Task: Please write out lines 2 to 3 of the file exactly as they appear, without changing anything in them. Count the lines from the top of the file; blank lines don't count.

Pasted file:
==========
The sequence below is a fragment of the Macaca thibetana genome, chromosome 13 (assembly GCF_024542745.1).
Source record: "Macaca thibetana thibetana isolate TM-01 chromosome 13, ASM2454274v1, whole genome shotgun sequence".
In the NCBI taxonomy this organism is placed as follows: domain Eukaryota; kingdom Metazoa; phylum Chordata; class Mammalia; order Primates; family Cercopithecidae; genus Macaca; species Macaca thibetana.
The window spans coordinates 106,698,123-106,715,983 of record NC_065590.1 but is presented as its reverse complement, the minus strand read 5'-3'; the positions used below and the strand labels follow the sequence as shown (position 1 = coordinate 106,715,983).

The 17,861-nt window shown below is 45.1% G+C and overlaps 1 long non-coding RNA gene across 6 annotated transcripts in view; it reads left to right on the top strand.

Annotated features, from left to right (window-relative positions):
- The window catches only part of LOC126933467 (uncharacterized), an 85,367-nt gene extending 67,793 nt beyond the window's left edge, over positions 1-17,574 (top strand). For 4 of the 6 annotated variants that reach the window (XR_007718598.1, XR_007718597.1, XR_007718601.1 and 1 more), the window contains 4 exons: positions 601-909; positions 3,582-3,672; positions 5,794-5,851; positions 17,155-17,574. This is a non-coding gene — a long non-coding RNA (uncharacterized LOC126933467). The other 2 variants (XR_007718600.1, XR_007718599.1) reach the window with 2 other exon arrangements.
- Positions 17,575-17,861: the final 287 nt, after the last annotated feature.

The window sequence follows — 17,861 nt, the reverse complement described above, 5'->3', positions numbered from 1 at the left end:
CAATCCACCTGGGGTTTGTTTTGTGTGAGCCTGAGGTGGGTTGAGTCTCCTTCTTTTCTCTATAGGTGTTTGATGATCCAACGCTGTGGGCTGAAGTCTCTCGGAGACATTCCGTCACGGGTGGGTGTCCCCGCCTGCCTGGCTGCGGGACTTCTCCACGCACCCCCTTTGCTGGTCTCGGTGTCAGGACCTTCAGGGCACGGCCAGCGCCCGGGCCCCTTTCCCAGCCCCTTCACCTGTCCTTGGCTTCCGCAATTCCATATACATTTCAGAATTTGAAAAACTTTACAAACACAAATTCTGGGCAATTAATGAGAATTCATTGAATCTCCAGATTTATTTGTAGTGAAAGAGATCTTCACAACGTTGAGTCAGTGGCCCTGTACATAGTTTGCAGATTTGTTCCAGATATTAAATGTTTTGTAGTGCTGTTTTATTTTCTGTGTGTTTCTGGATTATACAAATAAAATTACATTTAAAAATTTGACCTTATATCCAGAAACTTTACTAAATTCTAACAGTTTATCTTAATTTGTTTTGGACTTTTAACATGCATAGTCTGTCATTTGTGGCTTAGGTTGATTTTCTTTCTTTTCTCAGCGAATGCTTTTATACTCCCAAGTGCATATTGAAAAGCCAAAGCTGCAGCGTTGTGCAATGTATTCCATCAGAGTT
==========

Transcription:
Source record: "Macaca thibetana thibetana isolate TM-01 chromosome 13, ASM2454274v1, whole genome shotgun sequence".
In the NCBI taxonomy this organism is placed as follows: domain Eukaryota; kingdom Metazoa; phylum Chordata; class Mammalia; order Primates; family Cercopithecidae; genus Macaca; species Macaca thibetana.